On the sidelines of the G20 Summit, U.S. President Joe Biden met with Chinese President Xi Jinping, in the first in-person meeting between the leaders since Biden became President. Tensions between China and the U.S. have been rapidly deteriorating over issues like Taiwan and global trade, so expectations were fairly low going into Monday's summit. However, after three hours of meeting, both leaders expressed an openness to repairing the relationship and restoring channels of communication over a variety of issues, including climate change, health, and food security.
"The two presidents agreed that their respective diplomatic teams should maintain strategic communication and conduct regular consultations; their financial teams will continue dialogue and coordination on macroeconomic policies, economic ties and trade ...They agreed to make good use of the China-U.S. joint working group to promote the resolution of more issues," a readout from China's Foreign Ministry said.
However, there are still thorny issues remaining in the relationship, including divisions over Taiwan and Russia's invasion of Ukraine. When pressed by journalists about the fractious issue of the future of Taiwan, Biden added: "I'm not suggesting this is Kumbaya."
Biden framed the U.S.' rivalry with China as "democracy versus authoritarianism," whereas Xi apparently pushed back and claimed that China has a "Chinese-style democracy." He said neither the U.S. nor China "should try to remake the other in one's own image, or seek to change or even subvert the other's system."
The two leaders also discussed human rights, semiconductor technology, and North Korea, and reaffirmed that they opposed the use of nuclear weapons in Ukraine. Xi reiterated China's calls for peace in Ukraine, while adding there was "no simple solution to a complex problem."
The State Department said that Secretary of State Antony Blinken will visit China in person sometime early next year to follow up on the Xi-Biden meeting.
Read more in "A Thaw in the Tropics? Presidents Biden and Xi Lower the Temperature in Bali," by David Shambaugh, a Gaston Sigur Professor of Asian Studies and Director of the China Policy Program at George Washington University.
Prior to attending the G20 Summit, President Biden touched down in Cambodia where he assured ASEAN members that the U.S. would remain competitive with China but that lines of communication would stay open to prevent conflict.
At his third ASEAN Summit as President, Biden stressed the importance of peace in the Taiwan Strait and freedom of navigation in the South China Sea. He also vowed to continue speaking out over China's alleged human rights record, condemned Russia's "brutal and unjust" invasion of Ukraine and called on Myanmar's military rulers to follow a peace plan.
"We will build a better future we all say we want to see for all one billion people in our countries," said Biden.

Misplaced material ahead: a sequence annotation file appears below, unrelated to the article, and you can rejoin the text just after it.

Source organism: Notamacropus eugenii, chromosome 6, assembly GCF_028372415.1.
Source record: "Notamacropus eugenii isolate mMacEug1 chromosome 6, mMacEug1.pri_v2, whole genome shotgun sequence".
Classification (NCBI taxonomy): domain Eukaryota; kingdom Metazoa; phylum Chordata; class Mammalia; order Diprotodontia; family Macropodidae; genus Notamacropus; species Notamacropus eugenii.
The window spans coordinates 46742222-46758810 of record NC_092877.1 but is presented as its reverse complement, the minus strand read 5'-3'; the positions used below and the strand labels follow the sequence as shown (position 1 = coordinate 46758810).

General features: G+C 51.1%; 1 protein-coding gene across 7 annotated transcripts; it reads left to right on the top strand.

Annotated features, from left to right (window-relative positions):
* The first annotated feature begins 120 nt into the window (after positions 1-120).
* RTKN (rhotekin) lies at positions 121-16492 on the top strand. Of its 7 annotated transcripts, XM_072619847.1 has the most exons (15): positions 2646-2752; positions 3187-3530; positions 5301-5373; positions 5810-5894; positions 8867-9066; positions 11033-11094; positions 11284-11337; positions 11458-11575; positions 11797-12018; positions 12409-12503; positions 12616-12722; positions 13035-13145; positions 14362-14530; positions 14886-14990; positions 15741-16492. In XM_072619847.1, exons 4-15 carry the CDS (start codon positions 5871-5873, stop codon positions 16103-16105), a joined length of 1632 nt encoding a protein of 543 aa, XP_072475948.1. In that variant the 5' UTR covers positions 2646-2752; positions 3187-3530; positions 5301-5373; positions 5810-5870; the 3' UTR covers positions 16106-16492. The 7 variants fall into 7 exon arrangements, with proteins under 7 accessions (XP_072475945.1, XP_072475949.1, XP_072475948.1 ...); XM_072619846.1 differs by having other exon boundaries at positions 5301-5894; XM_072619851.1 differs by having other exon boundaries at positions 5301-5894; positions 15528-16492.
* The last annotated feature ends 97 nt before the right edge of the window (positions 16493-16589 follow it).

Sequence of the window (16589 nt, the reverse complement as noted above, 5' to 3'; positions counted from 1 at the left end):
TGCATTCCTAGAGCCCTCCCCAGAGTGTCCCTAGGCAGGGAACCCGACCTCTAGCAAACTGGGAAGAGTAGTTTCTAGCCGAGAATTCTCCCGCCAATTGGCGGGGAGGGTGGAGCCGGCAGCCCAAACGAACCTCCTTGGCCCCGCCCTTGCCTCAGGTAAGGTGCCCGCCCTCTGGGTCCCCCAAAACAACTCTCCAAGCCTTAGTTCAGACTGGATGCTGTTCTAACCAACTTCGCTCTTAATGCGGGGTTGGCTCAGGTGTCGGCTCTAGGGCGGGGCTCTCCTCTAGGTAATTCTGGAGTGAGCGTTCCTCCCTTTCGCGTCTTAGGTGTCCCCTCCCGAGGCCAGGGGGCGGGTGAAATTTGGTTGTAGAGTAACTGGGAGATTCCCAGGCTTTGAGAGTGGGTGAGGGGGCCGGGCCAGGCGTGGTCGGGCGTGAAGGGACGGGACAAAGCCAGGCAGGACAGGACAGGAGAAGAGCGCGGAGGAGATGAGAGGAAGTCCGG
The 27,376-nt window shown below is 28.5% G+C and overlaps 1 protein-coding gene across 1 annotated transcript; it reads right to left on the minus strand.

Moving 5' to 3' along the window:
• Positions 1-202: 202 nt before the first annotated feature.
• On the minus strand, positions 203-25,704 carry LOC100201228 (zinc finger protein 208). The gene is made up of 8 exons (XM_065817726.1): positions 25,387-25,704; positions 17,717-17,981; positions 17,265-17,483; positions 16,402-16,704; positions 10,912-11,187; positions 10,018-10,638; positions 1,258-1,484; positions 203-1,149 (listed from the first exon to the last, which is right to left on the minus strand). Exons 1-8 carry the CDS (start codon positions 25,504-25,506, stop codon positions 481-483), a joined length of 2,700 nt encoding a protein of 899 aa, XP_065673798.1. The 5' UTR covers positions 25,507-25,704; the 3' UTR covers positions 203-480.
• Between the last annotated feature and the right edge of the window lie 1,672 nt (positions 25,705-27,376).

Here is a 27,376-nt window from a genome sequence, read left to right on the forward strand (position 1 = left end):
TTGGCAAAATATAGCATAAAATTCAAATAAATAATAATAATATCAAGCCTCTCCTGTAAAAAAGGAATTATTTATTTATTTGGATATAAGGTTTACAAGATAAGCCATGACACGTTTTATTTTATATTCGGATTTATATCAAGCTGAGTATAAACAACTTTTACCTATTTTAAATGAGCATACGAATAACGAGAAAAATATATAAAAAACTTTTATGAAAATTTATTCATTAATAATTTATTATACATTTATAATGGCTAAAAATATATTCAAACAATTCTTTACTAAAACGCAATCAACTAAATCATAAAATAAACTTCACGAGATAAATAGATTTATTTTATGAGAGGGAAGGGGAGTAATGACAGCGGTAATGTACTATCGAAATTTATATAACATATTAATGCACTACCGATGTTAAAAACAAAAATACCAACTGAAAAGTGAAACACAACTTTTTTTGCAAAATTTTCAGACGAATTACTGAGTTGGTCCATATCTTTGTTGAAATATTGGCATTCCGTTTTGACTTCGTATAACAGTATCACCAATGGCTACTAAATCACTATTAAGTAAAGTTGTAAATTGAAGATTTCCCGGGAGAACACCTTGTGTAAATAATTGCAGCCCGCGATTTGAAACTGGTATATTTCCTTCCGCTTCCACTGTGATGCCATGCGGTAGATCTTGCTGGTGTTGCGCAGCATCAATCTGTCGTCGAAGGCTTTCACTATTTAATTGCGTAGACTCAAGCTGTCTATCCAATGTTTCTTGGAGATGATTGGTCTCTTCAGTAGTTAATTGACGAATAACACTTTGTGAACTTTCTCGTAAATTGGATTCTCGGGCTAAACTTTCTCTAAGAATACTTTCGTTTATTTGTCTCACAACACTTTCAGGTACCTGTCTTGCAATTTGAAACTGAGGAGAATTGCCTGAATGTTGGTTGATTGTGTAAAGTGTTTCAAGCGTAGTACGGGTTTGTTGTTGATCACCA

Divisions over China loomed large over the Summit, with the host country Cambodia tamping down any debate over China's maritime movements. The Philippines, Indonesia, Vietnam, and Singapore, however, have all hewed closer to the United States in recent years, voicing their concerns over China's behavior on the global stage.
Learn more in "China's Neighborhood Diplomacy Under Xi's Third Term," by Lucio Blanco Pitlo III, a Research Fellow at the Asia-Pacific Pathways to Progress.
Beijing's strict zero-Covid policy received some minor but meaningful changes last week, which raised hopes for China's eventual reopening.
China's National Health Commission announced the adjustment to the measures that include a shortened quarantine time for inbound travelers, a decrease in quarantine for "close contacts," the dropping of secondary contact identification, and more.
We must "continue to rectify the practice of excessive measures such as lockdowns and oppose the irresponsibility of evading a solution by loosening up," said NHC spokesman Mi Feng at a press briefing. At the briefing, plans were also unveiled to build stronger capacity to handle severe cases in designated Covid-19 hospitals.
But China's State Council has urged local authorities to avoid "irresponsible loosening" of Covid-19 measures, after the relaxations led to multiple Chinese cities canceling routine mass testing and other requirements.
The government has emphasized that the changes are not an end to the policy, but a way to optimize the containment strategy. Experts also believe that the reductions aren't indications of major changes in the policy anytime soon, but rather, a return to the measures prior to the rash of outbreaks at the beginning of this year that led to an increase in restrictions.
Prepared by China-US Focus editorial teams in Hong Kong and New York, this weekly newsletter offers you snap shots of latest trends and developments emerging from China every week, while adding a dose of historical perspective.